http://www.kmc.nsw.gov.au/www/html/3605-community-volunteer-programs.asp

http://www.adlit.org/newsletters/word_up_current_issue/?utm_source=Convio&utm_medium=Newsletter&utm_campaign=WordUp

 

Also visit this great website that handles not just reading and writing.

http://abclifeliteracy.ca/mm/td-bank-group-helps-launch-new-money-matters-program

 

 

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About writingmama

Sylvia McGrath ~ AKA Writingmama, a freelance writer from King City, Ontario has worked in the business field for about forty years obtaining business management experience and business writing skills. She also spent several years in social work for Children’s Services. Now retired is living her childhood dream of being a writer. A few years ago Sylvia decided to take a course in freelance writing, which she really enjoyed as it was the key to follow her dreams. Since completing the course, she has worked as a professional writer, a published poet and co-authored a book with Two Maximum Life Coaches about living with chronic illness; this is titled After The Diagnosis: The Journey Beyond.” She also co-authored an E-Book of Resources for the parents of children with special needs, chronic illness and learning challenges titled “The Treasure Chest of Resources,” part-one has already been sent to the Canadian National Library Archives. Sylvia has also written several articles on chronic illness for the following online sites. •www.suite101.com/profile.cfm/writingmama •www.helium.com/users/32475 •www.jacketflap.com/profile.asp?member=Writingmom Besides working as a freelance writer, Sylvia still finds time for two other passions of hers; to volunteer as a literacy tutor for her local Learning Centre, and assist in facilitating of workshops on disability awareness. Her main mission for the future is to write a series of books for young adults and children who have learning challenges and suffer chronic illness. At present she is also the co-owner and columnist for “Professor Owl’s Newsletter” which is published on-line monthly for children.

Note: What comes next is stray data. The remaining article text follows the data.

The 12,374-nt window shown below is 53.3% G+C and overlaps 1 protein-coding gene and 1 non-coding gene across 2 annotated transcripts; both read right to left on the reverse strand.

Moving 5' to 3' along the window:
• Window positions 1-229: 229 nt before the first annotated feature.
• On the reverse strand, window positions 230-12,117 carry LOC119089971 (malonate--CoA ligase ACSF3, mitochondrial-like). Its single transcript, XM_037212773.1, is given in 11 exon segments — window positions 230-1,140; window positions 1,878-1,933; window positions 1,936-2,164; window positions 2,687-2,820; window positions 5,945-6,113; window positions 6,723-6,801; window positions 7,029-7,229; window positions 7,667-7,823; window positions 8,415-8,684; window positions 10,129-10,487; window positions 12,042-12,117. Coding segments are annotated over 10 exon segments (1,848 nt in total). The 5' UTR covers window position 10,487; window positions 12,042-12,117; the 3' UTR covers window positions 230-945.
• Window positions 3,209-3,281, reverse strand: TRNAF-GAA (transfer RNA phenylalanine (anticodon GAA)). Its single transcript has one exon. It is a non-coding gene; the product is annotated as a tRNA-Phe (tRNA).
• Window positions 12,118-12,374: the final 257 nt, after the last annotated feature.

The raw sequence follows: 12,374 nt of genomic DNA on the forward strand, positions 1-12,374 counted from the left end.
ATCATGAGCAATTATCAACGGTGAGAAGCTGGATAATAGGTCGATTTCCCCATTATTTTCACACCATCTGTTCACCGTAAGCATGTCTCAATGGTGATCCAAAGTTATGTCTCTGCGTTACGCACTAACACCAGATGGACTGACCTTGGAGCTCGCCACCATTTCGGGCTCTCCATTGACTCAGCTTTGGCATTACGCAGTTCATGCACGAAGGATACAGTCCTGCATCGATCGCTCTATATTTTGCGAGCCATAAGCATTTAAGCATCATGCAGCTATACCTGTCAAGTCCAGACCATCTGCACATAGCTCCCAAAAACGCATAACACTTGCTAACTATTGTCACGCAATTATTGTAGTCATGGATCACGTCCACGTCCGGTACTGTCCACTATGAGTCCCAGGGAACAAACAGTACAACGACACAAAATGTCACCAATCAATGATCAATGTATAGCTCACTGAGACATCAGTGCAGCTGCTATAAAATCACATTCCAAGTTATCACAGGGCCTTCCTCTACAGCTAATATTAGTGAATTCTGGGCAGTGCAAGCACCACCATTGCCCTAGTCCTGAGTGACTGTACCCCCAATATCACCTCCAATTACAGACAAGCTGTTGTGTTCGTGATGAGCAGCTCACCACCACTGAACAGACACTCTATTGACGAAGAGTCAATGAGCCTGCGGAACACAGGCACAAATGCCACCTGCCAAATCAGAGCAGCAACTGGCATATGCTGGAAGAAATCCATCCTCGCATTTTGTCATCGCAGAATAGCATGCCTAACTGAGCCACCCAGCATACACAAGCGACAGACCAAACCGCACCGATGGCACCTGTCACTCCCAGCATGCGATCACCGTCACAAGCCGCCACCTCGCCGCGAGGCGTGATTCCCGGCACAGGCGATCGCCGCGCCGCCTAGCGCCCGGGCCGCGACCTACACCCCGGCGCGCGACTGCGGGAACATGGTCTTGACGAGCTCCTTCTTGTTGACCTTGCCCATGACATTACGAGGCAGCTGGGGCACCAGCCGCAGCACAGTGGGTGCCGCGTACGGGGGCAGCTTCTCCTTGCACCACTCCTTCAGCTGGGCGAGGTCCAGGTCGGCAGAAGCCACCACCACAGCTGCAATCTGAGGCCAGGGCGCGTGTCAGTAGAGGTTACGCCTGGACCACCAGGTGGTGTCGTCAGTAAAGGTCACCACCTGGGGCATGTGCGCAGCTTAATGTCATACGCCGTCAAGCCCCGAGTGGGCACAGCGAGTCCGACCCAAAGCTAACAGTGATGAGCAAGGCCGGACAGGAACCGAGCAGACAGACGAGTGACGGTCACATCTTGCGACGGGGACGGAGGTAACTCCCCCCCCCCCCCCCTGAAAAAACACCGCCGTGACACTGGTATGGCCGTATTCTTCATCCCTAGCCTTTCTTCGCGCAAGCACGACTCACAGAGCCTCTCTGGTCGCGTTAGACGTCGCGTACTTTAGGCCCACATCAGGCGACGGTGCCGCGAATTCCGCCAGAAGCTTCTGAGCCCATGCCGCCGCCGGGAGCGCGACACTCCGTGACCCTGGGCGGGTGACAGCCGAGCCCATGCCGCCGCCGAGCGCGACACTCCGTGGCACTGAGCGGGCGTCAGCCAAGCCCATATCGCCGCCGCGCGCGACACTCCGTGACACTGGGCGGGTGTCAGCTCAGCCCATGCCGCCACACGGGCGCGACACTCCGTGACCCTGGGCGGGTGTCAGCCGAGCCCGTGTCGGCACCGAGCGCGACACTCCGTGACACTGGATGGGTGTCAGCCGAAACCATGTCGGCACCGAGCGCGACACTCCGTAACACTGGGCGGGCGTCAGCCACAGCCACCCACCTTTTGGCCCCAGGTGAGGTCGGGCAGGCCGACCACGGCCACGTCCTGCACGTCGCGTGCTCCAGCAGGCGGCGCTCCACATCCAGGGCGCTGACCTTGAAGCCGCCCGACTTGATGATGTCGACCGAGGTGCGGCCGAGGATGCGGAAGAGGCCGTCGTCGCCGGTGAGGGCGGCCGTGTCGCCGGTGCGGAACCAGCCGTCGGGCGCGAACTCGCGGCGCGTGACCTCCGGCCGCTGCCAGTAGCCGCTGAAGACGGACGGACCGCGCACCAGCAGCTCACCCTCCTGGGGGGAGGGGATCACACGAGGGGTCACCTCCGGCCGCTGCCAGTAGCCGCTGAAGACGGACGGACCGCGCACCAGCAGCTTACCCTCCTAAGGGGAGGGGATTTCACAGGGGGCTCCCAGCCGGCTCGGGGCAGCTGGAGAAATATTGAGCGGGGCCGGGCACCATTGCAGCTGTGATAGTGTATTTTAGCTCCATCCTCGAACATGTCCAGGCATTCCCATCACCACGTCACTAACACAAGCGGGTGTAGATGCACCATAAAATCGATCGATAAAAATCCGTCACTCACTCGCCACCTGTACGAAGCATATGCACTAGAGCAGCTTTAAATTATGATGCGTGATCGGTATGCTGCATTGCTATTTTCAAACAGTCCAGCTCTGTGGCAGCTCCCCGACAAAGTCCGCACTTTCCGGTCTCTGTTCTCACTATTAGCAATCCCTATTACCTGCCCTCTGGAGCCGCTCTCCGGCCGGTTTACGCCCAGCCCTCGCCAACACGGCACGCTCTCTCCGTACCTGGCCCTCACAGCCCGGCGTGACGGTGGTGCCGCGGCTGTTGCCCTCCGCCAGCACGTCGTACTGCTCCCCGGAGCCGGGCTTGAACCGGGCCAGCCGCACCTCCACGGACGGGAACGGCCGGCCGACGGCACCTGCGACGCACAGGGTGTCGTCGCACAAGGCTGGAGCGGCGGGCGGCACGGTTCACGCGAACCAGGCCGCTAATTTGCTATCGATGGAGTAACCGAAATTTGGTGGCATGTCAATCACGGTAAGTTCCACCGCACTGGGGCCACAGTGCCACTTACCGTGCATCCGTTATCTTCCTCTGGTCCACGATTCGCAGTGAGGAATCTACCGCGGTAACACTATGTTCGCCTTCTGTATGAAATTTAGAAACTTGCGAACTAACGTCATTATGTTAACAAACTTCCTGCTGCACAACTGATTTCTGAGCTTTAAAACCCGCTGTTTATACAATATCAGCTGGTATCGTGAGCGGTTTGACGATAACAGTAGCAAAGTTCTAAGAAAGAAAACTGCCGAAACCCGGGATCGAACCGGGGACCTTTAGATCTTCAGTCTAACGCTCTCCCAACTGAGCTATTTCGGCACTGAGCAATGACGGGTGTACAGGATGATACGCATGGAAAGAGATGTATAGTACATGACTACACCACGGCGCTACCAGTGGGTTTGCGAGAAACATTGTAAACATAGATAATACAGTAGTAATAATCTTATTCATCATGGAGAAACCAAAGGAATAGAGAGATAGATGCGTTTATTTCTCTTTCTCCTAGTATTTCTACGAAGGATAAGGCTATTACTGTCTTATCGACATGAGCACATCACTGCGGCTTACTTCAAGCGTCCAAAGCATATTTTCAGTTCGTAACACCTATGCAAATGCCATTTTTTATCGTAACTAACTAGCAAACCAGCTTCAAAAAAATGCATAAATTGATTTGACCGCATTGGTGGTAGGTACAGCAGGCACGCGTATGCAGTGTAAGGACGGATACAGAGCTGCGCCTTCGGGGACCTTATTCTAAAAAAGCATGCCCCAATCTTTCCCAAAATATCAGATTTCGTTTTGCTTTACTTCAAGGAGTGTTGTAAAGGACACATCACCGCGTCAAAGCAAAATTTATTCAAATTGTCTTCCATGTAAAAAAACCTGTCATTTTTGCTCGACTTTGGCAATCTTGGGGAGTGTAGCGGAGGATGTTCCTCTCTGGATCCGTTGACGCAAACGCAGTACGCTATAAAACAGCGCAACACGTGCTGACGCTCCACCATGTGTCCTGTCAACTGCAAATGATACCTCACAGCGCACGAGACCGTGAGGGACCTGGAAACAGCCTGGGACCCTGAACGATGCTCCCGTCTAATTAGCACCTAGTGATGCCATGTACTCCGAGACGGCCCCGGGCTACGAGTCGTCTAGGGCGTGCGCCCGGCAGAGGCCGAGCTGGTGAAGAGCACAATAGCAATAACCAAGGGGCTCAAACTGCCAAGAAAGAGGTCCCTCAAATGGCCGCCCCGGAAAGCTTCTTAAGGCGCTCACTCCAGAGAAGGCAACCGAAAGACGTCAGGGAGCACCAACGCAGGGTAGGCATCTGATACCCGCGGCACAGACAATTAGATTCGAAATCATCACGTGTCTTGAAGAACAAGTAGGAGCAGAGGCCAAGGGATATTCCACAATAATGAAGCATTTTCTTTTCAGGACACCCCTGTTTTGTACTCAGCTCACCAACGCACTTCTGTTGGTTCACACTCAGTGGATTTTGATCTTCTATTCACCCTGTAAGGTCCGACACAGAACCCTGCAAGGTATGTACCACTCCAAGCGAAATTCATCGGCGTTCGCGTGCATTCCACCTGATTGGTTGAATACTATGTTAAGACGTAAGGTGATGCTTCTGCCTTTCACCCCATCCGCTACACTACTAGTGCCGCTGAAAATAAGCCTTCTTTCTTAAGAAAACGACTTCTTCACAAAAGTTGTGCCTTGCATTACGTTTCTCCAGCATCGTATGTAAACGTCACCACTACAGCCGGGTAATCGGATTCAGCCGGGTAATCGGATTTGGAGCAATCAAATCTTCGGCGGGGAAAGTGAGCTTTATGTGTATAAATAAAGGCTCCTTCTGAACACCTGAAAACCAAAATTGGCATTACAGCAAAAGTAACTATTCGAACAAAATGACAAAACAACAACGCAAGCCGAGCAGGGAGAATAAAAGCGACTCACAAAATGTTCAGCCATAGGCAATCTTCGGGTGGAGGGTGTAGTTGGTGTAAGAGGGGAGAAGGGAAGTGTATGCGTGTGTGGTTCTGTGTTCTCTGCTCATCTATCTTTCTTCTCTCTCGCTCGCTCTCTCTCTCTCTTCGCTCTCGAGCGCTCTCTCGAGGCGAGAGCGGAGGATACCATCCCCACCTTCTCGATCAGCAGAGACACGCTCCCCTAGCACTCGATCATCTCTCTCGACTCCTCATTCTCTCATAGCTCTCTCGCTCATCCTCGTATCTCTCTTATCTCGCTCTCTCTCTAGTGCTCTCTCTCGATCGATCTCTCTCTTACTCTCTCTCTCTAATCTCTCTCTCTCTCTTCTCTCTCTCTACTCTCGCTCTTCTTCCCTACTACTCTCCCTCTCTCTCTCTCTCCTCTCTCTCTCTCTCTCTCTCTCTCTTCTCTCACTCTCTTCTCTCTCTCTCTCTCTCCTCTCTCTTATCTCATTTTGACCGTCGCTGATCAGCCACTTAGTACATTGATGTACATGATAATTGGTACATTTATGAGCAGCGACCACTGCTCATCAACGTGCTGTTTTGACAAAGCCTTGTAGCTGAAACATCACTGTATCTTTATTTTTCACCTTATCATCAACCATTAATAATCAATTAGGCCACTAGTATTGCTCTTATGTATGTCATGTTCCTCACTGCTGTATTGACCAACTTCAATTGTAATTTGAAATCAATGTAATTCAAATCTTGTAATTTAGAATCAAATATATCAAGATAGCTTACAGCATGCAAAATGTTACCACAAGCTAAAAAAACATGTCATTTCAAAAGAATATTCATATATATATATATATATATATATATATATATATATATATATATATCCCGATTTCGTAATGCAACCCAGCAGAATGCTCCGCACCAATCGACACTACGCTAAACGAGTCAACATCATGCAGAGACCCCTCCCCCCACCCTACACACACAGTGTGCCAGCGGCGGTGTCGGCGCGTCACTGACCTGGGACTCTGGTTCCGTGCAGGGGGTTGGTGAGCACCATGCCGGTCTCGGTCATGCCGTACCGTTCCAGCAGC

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One Response to Family Literacy Day at the Ontario Science Centre January 27th, 2013